You’re not a house. Obviously. But imagine if you were. Would you put the roof on first? Would you put the walls up without any support in them? Would you be slap-dash about the whole thing? Hopefully your answers would be no, no, and of course not. But so many people build their bodies in this wrong-order slap-dash manner and then wonder why they experience the consequences of having done so.
When you build your body with the attention and craftsmanship of building your forever home (because your body is just that…your forever home) you’re likely to see your aches and pains simmer down. You’re likely to feel more capable and more comfortable in your body. You’re going to become stronger. You’ll be able to take on more. You’ll become what, around here, we call becoming unbreakable.
If you want to build an unbreakable body, you shouldn’t start on the “roof” first. This is like when someone who was living a sedentary lifestyle yesterday decides to do a high-intensity strength and conditioning program today. That’s the roof and you haven’t put the foundation in yet.
And speaking of foundation, you don’t want to skimp on that. This is like when someone does a few “prehab” drills before their ‘real workout’ and assumes it’s enough to ensure everything that makes up the foundation of your body and your fitness is taken care of. It’s not.
And you certainly don’t want to neglect your home over the years. Just because you did some strengthening of your body six months ago doesn’t mean it will last forever. A home needs upkeep if it’s going to last.
But enough of the what not to do’s – let’s get to the good stuff you should be doing to build your body so that it supports you in becoming unbreakable, both now and for the long haul.
One: Build Your Foundation
The foundation is the thing which you’ll layer everything else on. If you don’t build a solid one, or fail to have a foundation at all, and you’ll run into problems down the road.
One part of a strong body foundation is building your joints so they function as they are built to function.
Most folks have at least one joint – and usually many joints – that don’t work like they’re intended to.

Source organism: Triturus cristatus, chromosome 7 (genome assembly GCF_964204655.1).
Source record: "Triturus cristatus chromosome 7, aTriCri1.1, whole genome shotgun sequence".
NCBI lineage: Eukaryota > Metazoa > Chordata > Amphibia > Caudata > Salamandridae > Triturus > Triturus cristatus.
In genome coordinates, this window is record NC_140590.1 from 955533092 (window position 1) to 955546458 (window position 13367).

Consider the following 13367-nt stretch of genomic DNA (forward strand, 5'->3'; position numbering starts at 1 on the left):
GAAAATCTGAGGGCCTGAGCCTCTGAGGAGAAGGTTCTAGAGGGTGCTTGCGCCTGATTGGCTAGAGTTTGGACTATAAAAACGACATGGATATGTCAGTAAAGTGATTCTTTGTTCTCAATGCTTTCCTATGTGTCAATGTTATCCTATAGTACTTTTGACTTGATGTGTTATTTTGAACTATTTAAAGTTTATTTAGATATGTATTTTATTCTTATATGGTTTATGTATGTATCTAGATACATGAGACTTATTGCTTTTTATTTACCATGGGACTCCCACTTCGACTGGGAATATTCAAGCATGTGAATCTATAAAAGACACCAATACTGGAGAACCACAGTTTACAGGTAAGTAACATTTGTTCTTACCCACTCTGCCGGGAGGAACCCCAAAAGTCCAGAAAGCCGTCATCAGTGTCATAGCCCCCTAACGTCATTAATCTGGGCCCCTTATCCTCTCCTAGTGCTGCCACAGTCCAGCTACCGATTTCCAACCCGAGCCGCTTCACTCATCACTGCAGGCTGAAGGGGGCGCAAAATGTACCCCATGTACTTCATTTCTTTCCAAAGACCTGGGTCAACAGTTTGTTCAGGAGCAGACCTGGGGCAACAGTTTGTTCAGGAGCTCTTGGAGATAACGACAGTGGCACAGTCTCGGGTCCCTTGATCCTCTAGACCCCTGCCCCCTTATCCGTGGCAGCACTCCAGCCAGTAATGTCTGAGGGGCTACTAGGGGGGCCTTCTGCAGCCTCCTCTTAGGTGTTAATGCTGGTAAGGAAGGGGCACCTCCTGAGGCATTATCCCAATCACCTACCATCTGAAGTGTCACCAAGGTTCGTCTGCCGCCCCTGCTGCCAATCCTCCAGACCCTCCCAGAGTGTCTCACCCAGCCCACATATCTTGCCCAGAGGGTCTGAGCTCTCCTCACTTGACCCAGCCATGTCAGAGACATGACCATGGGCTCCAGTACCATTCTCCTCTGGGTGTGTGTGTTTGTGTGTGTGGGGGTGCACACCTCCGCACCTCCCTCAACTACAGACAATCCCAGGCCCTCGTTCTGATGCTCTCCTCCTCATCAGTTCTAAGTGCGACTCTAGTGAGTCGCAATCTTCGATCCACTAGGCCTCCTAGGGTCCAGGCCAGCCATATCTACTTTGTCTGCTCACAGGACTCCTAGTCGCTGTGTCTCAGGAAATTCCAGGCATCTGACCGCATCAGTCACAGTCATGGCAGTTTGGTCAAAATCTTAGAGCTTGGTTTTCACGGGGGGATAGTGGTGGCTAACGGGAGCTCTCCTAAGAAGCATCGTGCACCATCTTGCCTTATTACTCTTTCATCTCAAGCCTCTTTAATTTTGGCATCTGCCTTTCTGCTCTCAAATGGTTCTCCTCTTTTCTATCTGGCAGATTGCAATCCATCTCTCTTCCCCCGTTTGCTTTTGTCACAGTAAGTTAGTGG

It’s all too common to see shoulders that don’t have enough active range of motion to lift the arm overhead without compensating in the neck. And to see hips that haven’t seen the ability to rotate internally or externally in a decade, thus making all motions at the hip compromise upstream into the back and downstream into the knee and ankle.
It’s putting the cart before the horse to try and do a workout that includes push-ups and shoulder presses if your shoulder doesn’t even work like a shoulder. And the aches and pains that come with this cart being before the horse shouldn’t come as a surprise.
Building a foundation is also about introducing gradually increasing doses of the stressor.
You wouldn’t force a kid who just learned their ABC’s to write a thesis paper on quantum physics, and you shouldn’t expect the tissues and systems that make up your body to do intense workouts if you just stopped your sedentary lifestyle yesterday.
It’s understandable to want to go hard and tackle your goal of being fit and strong, but the sooner you can recognize truthfully where you are at, and dose yourself accordingly with movement and exercise, the sooner you’ll see consistent gains.
Your body will respond to the signals you send it, but if you send more signals than it can handle at this time, the responses your body makes will be mediocre at best.
If you don’t know how to dose yourself accordingly when in the foundation-building level of things, a coach can help tremendously. It’s why I built the UB Jump Start: Beginner Track Program – so that folks in this stage could get the guidance needed to make real, measurable, progress in the first eight weeks of building fitness.
Two: Maintain Your Foundation
You’ve sent signals, you’ve gotten responses, and your body has formed a foundation of function, mobility, and strength. You can’t stop the upkeep.